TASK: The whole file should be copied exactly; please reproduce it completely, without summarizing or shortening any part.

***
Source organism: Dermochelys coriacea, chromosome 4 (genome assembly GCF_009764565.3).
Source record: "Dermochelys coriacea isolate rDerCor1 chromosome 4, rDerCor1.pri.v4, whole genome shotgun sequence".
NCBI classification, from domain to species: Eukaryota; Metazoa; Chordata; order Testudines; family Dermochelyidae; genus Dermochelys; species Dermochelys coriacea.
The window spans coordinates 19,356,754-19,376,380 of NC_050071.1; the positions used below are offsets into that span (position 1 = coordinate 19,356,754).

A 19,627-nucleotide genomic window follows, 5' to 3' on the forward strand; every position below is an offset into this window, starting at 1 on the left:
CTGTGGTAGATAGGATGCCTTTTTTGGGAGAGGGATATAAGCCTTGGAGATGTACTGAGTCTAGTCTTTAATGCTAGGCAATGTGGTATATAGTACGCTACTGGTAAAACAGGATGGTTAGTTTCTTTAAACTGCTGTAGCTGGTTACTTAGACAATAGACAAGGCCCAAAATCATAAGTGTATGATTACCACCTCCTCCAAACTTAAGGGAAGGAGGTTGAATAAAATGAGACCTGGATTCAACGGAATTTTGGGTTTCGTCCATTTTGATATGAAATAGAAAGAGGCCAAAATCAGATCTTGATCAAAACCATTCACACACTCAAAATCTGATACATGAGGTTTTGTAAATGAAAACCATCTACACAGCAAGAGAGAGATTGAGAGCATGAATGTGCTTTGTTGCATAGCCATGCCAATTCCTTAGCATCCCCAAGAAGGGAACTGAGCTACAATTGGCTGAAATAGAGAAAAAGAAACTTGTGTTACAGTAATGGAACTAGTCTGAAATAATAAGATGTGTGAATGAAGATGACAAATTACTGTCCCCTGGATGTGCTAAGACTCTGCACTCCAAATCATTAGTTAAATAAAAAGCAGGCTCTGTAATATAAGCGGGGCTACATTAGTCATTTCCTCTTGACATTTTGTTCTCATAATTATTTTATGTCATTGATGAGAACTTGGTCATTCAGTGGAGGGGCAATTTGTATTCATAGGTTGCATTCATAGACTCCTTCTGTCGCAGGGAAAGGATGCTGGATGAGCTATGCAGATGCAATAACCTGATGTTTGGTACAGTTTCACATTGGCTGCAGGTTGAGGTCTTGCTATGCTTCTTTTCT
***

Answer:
Source organism: Dermochelys coriacea, chromosome 4 (genome assembly GCF_009764565.3).
Source record: "Dermochelys coriacea isolate rDerCor1 chromosome 4, rDerCor1.pri.v4, whole genome shotgun sequence".
NCBI classification, from domain to species: Eukaryota; Metazoa; Chordata; order Testudines; family Dermochelyidae; genus Dermochelys; species Dermochelys coriacea.
The window spans coordinates 19,356,754-19,376,380 of NC_050071.1; the positions used below are offsets into that span (position 1 = coordinate 19,356,754).

A 19,627-nucleotide genomic window follows, 5' to 3' on the forward strand; every position below is an offset into this window, starting at 1 on the left:
CTGTGGTAGATAGGATGCCTTTTTTGGGAGAGGGATATAAGCCTTGGAGATGTACTGAGTCTAGTCTTTAATGCTAGGCAATGTGGTATATAGTACGCTACTGGTAAAACAGGATGGTTAGTTTCTTTAAACTGCTGTAGCTGGTTACTTAGACAATAGACAAGGCCCAAAATCATAAGTGTATGATTACCACCTCCTCCAAACTTAAGGGAAGGAGGTTGAATAAAATGAGACCTGGATTCAACGGAATTTTGGGTTTCGTCCATTTTGATATGAAATAGAAAGAGGCCAAAATCAGATCTTGATCAAAACCATTCACACACTCAAAATCTGATACATGAGGTTTTGTAAATGAAAACCATCTACACAGCAAGAGAGAGATTGAGAGCATGAATGTGCTTTGTTGCATAGCCATGCCAATTCCTTAGCATCCCCAAGAAGGGAACTGAGCTACAATTGGCTGAAATAGAGAAAAAGAAACTTGTGTTACAGTAATGGAACTAGTCTGAAATAATAAGATGTGTGAATGAAGATGACAAATTACTGTCCCCTGGATGTGCTAAGACTCTGCACTCCAAATCATTAGTTAAATAAAAAGCAGGCTCTGTAATATAAGCGGGGCTACATTAGTCATTTCCTCTTGACATTTTGTTCTCATAATTATTTTATGTCATTGATGAGAACTTGGTCATTCAGTGGAGGGGCAATTTGTATTCATAGGTTGCATTCATAGACTCCTTCTGTCGCAGGGAAAGGATGCTGGATGAGCTATGCAGATGCAATAACCTGATGTTTGGTACAGTTTCACATTGGCTGCAGGTTGAGGTCTTGCTATGCTTCTTTTCT